Information regarding a study on the genetics of alcoholism appeared in Science Now on Aug. 21, showing for the first time that the same genes responsible for alcoholism could have a role to play in eating disorders as well. Previously, both alcoholism as well as binging and purging behaviors were thought to all be genetically based, but this new research indicates that they may in fact be caused by the same genes.
The research emanated from Washington University School of Medicine, led by Dr. Melissa Munn-Chernoff and her colleagues, and will appear in the September issue of the Journal of Studies on Alcohol & Drugs. Dr. Munn-Chernoff delved into this topic due to the extant literature showing that women who binged and purged were more likely to also exhibit alcohol dependence than women who did not.
Following a cohort of almost 6,000 adult identical and fraternal twins in Australia, the researchers were able to gather information about alcohol use and eating habits from twins who shared complete DNA (identical twins) as well as twins who shared half their DNA (fraternal twins). From these resulting data, Munn-Chernoff found that between 38-53% of the risk for either alcoholism or binging and purging behaviors could be attributed to genetics.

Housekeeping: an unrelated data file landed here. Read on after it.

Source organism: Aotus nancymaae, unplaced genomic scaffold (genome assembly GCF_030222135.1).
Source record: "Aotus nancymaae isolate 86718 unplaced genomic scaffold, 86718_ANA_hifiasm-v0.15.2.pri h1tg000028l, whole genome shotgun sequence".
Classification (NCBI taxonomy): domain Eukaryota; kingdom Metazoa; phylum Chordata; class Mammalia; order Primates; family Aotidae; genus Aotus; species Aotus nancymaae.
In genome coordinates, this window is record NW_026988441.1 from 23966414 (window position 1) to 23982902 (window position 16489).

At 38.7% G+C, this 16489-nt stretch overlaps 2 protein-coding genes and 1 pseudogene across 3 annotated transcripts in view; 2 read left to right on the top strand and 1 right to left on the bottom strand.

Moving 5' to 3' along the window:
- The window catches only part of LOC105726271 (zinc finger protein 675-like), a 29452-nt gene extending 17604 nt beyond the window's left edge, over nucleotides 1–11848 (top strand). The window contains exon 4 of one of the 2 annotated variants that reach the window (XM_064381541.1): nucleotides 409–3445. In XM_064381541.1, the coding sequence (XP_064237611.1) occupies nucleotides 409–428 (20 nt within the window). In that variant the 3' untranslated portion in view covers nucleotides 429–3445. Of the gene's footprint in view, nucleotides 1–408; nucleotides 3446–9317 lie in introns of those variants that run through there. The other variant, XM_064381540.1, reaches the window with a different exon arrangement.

Most interesting, however, was the finding that the genetic risk for both problems was associated with some of the same genes. As of now, exactly which genes they share is uncertain, but hopefully further research using blood and saliva samples will be able to pinpoint those markers.
This study not only adds to the literature concerning the comorbidity of alcoholism with eating disorders, but it also lends credence to the burgeoning 'addiction' theory of eating disorders. There is more evidence arising of food addiction as well as the addictive potential of some eating disorder behaviors and patterns. If some of the same genes that contribute to alcohol dependence are also responsible for binging and purging behaviors, the common link could be addiction.
Regardless of what is yet to come, this research provides both scientists and clinicians with additional information about the comorbidity of these diseases and their treatment. A heightened awareness of the link could help clinicians be more mindful of assessing whether a patient was struggling with both and hopefully enable them to treat two serious conditions simultaneously.